Fitzgerald and Maxwell, from the archives
Alert readers will know that two mid-Illinois writers, translator and poet Robert S. Fitzgerald and Lincoln novelists and editor William Maxwell, have been much talked about in these pages over the years. I essayed a piece about Fitzgerald’s boyhood in the capital (“All is not well forever”) in 2009 and in 2012 the late Rich Shereikis reviewed a book of conversations with Maxwell (“Spare and elegant: The William Maxwell Style”) by Shereikis’ former student Barbara Burkhardt.
For no reasons in particular, I thought I would link curious readers to the archives of the venerable and still important Paris Review, which contain that hournal’s conversations with each man.
First, Lincoln’s William Maxwell, who spoke, among other things, about his novel, So Long, See You Tomorrow.
I felt that in this century the first-person narrator has to be a character and not just a narrative device. So I used myself as the “I” and the result was two stories, my own and Cletus Smith’s, and I knew they had to be structurally combined, but how? One day I was in our house in Westchester County, and I was sitting on the side of the bed putting my shoes on, half stupefied after a nap and thinking, If I sit on the edge of the bed I will ruin the mattress, when my attention was caught by a book. I opened it and read part of a long letter from Giacometti to Matisse describing how he came to do a certain piece of sculpture—Palace at 4 a.m.—it’s in the Museum of Modern Art—and I said, “There’s my novel!”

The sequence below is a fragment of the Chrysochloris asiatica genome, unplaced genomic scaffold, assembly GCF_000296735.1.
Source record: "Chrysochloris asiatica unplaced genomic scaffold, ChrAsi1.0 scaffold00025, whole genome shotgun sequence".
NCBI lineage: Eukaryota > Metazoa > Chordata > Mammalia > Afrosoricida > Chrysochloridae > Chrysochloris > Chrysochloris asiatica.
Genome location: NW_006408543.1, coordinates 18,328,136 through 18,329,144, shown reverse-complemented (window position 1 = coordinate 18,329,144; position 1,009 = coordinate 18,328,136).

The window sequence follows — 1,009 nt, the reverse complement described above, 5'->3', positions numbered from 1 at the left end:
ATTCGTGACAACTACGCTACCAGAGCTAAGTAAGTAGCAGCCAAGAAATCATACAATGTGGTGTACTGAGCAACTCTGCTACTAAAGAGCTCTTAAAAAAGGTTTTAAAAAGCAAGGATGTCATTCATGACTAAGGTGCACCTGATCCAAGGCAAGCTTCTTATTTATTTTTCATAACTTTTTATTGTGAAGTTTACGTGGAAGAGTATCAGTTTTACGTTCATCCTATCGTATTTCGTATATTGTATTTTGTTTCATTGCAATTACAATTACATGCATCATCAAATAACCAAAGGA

The second features Fitzgerald, who was asked what made him want to become a writer.
I don’t think it comes on that way . . . wanting to be a writer. You find yourself at a certain point making something in writing, and this seems to be great fun. I guess in high school—this was in Springfield, Illinois—I discovered that I could put words together and the results were pleasing to me.